• Expense for 2023-24 is forecast at $68.8 billion, a $481-million increase from Budget 2023.
  • Capital grants are up marginally from Budget 2023, but down from the first-quarter forecast, mainly due to funding schedules for Calgary and Edmonton LRT projects.
  • Debt servicing costs are forecast to increase $309 million from budget, a reflection of ongoing high interest rates and inflation.
  • Total expense has increased by $1.9 billion, $0.5 billion is directly offset by revenue and $1.4 billion is absorbed by the $1.5-billion contingency.
  • In total, $123 million of the 2023-24 contingency remains unallocated.
  • $1.2 billion in disaster and emergency costs are forecast for the current fiscal year.
    • $750 million for fighting wildfires in the province
    • $165 million for AgriRecovery to support livestock producers affected by dry conditions
    • $253 million to provide financial assistance to communities for uninsurable damage from spring wildfires and summer flooding
    • $61 million for evacuation and other support
  • The operating expense forecast has increased by $319 million, including an additional:
    • $301 million for Health
    • $48 million for Advanced Education
    • $48 million for Energy and Minerals
    • $33 million for Mental Health and Addiction
    • $30 million for Education
    • $14 million for Indigenous Relations
    • Offset by decreases of $187 million for lower-than-expected program take-up of affordability payments and re-profiling of TIER spending to 2024-25.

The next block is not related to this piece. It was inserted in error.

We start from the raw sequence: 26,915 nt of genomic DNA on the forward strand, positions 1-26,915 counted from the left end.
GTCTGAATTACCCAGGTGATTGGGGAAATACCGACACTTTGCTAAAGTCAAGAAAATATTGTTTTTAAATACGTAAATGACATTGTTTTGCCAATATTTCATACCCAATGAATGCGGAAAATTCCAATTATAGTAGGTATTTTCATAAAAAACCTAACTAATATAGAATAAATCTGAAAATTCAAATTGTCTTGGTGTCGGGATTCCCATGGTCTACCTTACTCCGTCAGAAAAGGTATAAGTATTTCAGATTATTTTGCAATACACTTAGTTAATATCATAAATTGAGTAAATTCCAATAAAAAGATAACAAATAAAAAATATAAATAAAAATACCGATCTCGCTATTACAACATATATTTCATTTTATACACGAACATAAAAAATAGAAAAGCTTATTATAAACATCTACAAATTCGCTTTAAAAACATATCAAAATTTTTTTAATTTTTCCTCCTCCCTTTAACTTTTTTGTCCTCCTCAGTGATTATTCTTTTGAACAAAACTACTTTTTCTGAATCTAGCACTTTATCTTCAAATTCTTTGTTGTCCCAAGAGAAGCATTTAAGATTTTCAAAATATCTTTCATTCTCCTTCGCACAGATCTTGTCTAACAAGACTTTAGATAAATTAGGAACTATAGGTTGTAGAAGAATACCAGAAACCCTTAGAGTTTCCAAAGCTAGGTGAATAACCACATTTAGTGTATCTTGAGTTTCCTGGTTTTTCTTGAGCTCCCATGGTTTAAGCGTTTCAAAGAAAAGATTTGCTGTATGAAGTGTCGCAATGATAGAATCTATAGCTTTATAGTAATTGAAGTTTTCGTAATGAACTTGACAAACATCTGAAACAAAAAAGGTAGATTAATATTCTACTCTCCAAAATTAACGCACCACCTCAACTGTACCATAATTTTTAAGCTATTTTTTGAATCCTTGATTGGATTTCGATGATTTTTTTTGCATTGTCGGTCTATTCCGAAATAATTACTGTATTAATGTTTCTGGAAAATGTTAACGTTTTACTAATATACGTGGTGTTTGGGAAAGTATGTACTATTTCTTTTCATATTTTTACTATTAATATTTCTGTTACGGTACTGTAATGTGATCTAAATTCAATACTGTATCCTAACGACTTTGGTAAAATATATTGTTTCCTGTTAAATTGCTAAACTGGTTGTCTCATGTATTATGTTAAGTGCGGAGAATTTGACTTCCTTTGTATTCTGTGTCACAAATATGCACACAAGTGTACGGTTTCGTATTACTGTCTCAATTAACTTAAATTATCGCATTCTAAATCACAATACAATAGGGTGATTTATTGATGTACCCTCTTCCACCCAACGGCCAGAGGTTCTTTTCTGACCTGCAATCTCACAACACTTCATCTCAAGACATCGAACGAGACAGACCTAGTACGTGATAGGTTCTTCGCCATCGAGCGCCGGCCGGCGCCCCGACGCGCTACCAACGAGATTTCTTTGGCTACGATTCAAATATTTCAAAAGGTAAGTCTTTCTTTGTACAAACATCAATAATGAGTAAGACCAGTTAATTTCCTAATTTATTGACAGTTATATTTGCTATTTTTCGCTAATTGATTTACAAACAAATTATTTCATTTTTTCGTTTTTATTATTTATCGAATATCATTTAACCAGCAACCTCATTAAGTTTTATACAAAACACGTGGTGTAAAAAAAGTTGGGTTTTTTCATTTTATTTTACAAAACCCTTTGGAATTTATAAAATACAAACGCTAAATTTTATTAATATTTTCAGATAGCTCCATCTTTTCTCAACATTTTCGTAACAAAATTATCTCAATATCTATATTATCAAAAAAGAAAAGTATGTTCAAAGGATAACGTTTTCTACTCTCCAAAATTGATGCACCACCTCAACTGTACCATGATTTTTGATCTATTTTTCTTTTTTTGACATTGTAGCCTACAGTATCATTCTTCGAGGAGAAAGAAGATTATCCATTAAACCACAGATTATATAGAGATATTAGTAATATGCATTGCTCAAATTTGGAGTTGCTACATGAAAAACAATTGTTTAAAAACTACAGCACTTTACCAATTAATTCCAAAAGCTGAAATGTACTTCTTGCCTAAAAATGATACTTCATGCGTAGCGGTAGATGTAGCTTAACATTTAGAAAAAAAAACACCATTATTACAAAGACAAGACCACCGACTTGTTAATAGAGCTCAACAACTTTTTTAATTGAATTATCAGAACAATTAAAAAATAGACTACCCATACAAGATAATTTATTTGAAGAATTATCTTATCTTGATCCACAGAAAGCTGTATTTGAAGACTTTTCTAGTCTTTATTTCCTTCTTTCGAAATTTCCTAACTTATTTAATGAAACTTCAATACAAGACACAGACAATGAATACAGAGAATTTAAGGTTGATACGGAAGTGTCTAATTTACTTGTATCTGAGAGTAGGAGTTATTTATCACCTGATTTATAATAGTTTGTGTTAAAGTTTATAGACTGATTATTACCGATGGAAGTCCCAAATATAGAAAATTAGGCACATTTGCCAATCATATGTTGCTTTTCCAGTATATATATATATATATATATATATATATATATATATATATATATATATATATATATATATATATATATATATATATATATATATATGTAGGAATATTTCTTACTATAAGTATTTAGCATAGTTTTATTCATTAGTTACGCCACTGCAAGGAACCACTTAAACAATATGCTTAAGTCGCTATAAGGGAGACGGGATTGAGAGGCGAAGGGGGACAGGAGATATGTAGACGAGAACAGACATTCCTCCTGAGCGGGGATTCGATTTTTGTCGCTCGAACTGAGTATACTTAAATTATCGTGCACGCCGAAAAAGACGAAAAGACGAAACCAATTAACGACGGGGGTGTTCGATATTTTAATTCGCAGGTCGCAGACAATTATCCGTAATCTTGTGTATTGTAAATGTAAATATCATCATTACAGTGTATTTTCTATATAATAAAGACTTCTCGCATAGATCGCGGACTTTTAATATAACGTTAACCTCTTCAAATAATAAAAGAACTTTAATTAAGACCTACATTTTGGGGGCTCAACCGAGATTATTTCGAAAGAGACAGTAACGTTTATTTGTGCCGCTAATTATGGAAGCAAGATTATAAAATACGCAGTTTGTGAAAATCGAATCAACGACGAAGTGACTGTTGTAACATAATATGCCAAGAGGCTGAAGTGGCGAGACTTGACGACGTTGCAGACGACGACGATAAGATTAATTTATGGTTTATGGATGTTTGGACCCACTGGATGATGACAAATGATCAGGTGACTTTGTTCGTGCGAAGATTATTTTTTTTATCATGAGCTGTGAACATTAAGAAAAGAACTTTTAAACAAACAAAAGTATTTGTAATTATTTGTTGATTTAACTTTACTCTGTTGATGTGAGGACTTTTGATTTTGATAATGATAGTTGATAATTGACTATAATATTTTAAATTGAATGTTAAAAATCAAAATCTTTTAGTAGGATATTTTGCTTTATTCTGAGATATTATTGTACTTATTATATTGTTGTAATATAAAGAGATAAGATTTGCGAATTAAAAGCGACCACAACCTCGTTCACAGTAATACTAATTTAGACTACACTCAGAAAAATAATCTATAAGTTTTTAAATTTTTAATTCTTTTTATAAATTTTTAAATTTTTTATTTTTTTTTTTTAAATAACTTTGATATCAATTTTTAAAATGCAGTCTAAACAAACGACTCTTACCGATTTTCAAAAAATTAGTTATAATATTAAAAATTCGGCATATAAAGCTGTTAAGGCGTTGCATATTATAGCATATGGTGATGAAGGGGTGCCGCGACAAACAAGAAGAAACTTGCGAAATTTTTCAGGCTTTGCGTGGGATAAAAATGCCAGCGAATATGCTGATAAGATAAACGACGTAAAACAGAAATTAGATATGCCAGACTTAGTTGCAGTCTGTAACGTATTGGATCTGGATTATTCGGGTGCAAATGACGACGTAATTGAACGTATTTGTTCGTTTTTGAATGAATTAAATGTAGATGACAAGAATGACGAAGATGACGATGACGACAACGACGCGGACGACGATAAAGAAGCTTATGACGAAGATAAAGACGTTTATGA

Alberta Heritage Savings Trust Fund

  • The Alberta Heritage Savings Trust Fund’s market value on Sept. 30, 2023, was $21.4 billion, up from the $21.2 billion reported at March 31, 2023.
    • The Heritage Fund returned 0.9 per cent over the first six months of 2023-24.
    • Over the five-year period ending on Sept. 30, 2023, the Heritage Fund returned 5.9 per cent, which is 0.5 per cent above the return of its passive benchmark. While the Heritage Fund is outperforming its benchmark return, it is below the long-term real return target of 6.9 per cent, again a result of interest pressures.
    • The Heritage Fund generated net investment income of $1 billion in the first half of the fiscal year.

Economic outlook

  • Alberta’s economy continues to be resilient, with continued growth projected over the three-year forecast.
  • Alberta’s real gross domestic product (GDP) is expected to grow 2.8 per cent in 2023, in line with the Budget 2023 forecast.
  • Despite interest rate increases, high prices and slower global economic growth, Alberta’s economy is forecast to keep expanding. The pace of growth, however, will be slower compared with the last two years when the province was recovering from the pandemic.

Alberta Fund

  • The amount of surplus cash available for debt repayment and the Alberta Fund is determined after a number of required cash adjustments have been made. For 2023-24, this includes $5.1 billion from the 2022-23 final results to start the year.
  • The Alberta Fund contribution for 2023-24 is forecast at $1.6 billion.
  • Money in the Alberta Fund can be used toward additional debt repayment, the Heritage Savings Trust Fund, or one-time initiatives that do not permanently increase government spending.

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In a televised address from Edmonton, Danielle Smith, the premier of Alberta, delivers an update on her government’s vision and legislative priorities.

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Alberta looking to ban electronic vote tabulators ahead of next provincial election

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From LifeSiteNews

By Anthony Murdoch